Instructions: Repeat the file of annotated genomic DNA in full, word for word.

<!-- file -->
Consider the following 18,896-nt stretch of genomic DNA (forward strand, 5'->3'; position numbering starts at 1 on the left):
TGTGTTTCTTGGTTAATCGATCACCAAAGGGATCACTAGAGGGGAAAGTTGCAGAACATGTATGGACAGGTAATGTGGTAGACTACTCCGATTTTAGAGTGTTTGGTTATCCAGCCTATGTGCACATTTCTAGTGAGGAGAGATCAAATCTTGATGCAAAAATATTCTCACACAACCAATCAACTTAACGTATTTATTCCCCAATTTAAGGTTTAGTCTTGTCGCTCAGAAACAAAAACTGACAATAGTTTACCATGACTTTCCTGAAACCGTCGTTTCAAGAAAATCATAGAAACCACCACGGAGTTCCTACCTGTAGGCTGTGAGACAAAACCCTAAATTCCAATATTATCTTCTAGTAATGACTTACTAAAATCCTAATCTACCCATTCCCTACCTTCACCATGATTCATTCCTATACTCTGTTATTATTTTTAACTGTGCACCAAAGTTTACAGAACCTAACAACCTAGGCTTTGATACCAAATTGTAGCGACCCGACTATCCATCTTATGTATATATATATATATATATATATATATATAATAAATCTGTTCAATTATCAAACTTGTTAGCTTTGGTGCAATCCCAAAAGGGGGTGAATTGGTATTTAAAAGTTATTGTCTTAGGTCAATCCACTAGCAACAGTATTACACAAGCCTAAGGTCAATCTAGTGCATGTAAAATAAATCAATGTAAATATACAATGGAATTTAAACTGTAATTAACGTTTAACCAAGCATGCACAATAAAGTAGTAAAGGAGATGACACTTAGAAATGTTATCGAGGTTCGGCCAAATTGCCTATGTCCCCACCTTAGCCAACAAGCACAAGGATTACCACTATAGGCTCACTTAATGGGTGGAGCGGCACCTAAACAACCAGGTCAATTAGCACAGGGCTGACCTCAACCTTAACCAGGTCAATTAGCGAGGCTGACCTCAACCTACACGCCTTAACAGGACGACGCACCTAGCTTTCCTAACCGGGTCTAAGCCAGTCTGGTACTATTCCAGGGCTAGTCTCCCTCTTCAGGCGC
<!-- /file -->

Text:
Consider the following 18,896-nt stretch of genomic DNA (forward strand, 5'->3'; position numbering starts at 1 on the left):
TGTGTTTCTTGGTTAATCGATCACCAAAGGGATCACTAGAGGGGAAAGTTGCAGAACATGTATGGACAGGTAATGTGGTAGACTACTCCGATTTTAGAGTGTTTGGTTATCCAGCCTATGTGCACATTTCTAGTGAGGAGAGATCAAATCTTGATGCAAAAATATTCTCACACAACCAATCAACTTAACGTATTTATTCCCCAATTTAAGGTTTAGTCTTGTCGCTCAGAAACAAAAACTGACAATAGTTTACCATGACTTTCCTGAAACCGTCGTTTCAAGAAAATCATAGAAACCACCACGGAGTTCCTACCTGTAGGCTGTGAGACAAAACCCTAAATTCCAATATTATCTTCTAGTAATGACTTACTAAAATCCTAATCTACCCATTCCCTACCTTCACCATGATTCATTCCTATACTCTGTTATTATTTTTAACTGTGCACCAAAGTTTACAGAACCTAACAACCTAGGCTTTGATACCAAATTGTAGCGACCCGACTATCCATCTTATGTATATATATATATATATATATATATATATAATAAATCTGTTCAATTATCAAACTTGTTAGCTTTGGTGCAATCCCAAAAGGGGGTGAATTGGTATTTAAAAGTTATTGTCTTAGGTCAATCCACTAGCAACAGTATTACACAAGCCTAAGGTCAATCTAGTGCATGTAAAATAAATCAATGTAAATATACAATGGAATTTAAACTGTAATTAACGTTTAACCAAGCATGCACAATAAAGTAGTAAAGGAGATGACACTTAGAAATGTTATCGAGGTTCGGCCAAATTGCCTATGTCCCCACCTTAGCCAACAAGCACAAGGATTACCACTATAGGCTCACTTAATGGGTGGAGCGGCACCTAAACAACCAGGTCAATTAGCACAGGGCTGACCTCAACCTTAACCAGGTCAATTAGCGAGGCTGACCTCAACCTACACGCCTTAACAGGACGACGCACCTAGCTTTCCTAACCGGGTCTAAGCCAGTCTGGTACTATTCCAGGGCTAGTCTCCCTCTTCAGGCGC